A wonderful social experiment is taking place in Glenrothes. All the houses and schools are being built by public enterprise. The majority of the workers will be working in public enterprises. Glenrothes will be a new mining town, and while only one in eight of the workers will be a miner most of the others will also be engaged in nationalised concerns. At Thornton, which is not very far away, huge sums of money are to be spent on the railway marshalling yards. Glenrothes will house a considerable number of railway workers, and as, presumably, the Government do not intend to denationalise the railways those people will still be working for a nationalised undertaking. The environmental improvement in Glenrothes is wholly due to public enterprise.

It is no exaggeration to say that at least 90 per cent. of the people who will live in Glenrothes are members of the Co-operative movement. They have every reason to be suspicious of private enterprise. Anyone who has been employed in the mining industry or was employed by the railways during the days of private ownership has reason to suspect anything to do with private enterprise, and if a mandate were asked of the people of Glenrothes I am certain that they would all opt for public ownership of public houses. The Corporation itself is against the Bill.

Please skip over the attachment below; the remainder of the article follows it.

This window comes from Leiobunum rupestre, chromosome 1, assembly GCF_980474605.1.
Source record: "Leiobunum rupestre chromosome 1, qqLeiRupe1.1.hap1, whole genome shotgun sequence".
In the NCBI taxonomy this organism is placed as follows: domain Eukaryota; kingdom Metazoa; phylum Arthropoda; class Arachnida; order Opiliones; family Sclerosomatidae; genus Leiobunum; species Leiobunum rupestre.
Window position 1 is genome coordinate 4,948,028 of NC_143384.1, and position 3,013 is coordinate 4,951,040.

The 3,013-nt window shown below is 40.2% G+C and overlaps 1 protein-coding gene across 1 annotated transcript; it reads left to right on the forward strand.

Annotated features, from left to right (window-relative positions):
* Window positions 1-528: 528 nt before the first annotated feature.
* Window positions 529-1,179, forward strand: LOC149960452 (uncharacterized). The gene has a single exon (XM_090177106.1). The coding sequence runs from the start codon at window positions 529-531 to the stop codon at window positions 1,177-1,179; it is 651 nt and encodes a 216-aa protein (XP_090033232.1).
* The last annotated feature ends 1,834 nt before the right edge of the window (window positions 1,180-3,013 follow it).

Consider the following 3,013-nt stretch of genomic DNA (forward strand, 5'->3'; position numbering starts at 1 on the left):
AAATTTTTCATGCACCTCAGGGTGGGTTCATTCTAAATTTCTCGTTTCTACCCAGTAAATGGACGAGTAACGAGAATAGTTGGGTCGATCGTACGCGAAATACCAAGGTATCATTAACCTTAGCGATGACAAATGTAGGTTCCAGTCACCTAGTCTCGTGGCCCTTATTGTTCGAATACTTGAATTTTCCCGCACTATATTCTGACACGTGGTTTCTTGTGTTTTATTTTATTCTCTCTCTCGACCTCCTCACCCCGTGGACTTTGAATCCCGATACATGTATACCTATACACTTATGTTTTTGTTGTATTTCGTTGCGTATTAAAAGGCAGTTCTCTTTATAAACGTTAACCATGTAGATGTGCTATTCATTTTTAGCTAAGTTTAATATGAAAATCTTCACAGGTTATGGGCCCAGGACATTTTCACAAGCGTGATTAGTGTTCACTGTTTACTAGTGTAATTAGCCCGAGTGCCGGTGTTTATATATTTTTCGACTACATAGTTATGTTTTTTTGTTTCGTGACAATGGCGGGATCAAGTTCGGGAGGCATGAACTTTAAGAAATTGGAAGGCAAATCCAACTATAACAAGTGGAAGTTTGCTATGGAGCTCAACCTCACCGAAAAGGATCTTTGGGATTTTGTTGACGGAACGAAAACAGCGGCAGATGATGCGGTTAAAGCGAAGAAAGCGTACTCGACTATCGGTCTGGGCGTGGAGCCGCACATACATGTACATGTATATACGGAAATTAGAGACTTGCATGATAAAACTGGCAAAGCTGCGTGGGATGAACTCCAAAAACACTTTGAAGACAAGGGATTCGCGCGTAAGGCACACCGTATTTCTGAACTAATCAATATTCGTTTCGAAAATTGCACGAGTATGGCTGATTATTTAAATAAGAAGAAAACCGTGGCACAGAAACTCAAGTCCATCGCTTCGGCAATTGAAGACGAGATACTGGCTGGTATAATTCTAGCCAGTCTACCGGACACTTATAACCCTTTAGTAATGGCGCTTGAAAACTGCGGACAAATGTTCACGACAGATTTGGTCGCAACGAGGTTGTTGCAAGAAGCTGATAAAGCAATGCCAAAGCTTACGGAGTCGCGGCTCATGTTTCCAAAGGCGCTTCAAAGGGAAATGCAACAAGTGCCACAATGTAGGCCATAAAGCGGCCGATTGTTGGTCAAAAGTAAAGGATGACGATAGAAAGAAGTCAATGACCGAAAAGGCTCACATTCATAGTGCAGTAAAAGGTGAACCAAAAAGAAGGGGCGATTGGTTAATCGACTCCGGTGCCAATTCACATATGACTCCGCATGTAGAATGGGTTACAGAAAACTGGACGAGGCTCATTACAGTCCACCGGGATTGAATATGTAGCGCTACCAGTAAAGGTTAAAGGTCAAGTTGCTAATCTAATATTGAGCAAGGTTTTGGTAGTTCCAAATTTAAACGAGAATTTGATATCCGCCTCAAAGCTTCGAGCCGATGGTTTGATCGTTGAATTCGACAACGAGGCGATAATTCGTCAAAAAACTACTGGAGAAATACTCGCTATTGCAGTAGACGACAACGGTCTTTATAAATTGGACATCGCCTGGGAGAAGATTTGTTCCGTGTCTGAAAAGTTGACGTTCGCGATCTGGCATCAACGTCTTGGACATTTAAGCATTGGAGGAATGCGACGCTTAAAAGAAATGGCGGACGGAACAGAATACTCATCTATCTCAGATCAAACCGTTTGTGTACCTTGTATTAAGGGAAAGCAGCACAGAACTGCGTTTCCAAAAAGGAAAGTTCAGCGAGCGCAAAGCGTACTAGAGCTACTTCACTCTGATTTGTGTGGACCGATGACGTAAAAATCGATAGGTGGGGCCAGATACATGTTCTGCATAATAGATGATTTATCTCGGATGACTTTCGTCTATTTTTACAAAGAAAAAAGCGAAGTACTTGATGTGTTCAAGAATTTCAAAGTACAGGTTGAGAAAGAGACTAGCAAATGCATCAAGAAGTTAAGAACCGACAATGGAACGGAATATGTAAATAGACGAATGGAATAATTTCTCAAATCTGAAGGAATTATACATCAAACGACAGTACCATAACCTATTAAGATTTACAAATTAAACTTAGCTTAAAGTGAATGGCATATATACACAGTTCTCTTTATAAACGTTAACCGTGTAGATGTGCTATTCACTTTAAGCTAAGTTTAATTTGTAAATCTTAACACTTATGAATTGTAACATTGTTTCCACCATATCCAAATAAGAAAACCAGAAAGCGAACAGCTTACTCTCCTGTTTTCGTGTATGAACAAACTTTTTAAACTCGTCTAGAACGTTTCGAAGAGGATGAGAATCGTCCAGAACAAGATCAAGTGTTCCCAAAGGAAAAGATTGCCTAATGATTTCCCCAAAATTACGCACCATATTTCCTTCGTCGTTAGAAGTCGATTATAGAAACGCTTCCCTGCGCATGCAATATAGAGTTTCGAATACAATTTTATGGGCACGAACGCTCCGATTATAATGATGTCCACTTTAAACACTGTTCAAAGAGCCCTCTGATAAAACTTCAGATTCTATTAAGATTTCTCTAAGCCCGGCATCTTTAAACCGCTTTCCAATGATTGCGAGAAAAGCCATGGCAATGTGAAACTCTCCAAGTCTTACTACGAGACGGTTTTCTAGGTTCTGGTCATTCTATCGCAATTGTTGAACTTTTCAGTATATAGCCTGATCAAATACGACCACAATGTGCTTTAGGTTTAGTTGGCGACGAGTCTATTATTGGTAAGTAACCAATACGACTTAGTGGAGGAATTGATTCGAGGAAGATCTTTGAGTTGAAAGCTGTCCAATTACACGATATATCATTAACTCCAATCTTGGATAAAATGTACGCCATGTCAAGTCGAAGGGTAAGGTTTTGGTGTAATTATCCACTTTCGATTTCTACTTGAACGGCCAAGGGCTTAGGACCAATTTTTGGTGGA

The Joint Under-Secretary of State for Scotland (Mr. Henderson Stewart)


Mr. Hamilton

I shall be glad to hear the views of the Joint Under-Secretary on that. I have been informed that the Corporation did not like the principle of the Bill, and I believe that is still its view. I cannot speak for East Kilbride, and the hon. Member for Lanark (Mr. Patrick Maitland), in whose constituency East Kilbride is situated, is apparently not very interested because I do not see him in his place and he was not on the Standing Committee to discuss the matter.

7.15 p.m.